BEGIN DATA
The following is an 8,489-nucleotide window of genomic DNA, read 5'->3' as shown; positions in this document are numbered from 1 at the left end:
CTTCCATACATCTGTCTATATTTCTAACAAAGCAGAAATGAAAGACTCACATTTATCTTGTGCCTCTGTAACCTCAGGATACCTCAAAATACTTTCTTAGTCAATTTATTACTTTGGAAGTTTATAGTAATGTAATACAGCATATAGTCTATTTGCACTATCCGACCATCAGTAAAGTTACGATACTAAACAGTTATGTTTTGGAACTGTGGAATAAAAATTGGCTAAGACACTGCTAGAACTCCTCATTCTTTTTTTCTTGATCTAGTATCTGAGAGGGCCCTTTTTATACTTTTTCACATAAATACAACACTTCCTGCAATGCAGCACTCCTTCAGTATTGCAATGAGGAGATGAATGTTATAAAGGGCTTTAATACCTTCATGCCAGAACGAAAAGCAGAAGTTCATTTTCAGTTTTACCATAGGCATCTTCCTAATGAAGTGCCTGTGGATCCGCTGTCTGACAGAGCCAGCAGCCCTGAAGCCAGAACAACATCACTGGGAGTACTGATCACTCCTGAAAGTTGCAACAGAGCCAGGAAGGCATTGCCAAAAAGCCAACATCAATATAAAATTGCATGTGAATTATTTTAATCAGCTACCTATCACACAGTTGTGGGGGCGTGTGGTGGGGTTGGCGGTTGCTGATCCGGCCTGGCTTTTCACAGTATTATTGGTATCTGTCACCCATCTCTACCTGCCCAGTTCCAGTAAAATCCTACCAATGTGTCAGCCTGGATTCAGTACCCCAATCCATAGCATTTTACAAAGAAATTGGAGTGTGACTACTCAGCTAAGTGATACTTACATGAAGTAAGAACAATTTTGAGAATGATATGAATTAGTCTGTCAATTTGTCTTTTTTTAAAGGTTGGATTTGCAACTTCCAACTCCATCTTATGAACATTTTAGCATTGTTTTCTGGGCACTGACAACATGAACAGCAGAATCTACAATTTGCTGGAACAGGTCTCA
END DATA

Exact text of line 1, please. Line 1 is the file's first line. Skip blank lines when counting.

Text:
The following is an 8,489-nucleotide window of genomic DNA, read 5'->3' as shown; positions in this document are numbered from 1 at the left end: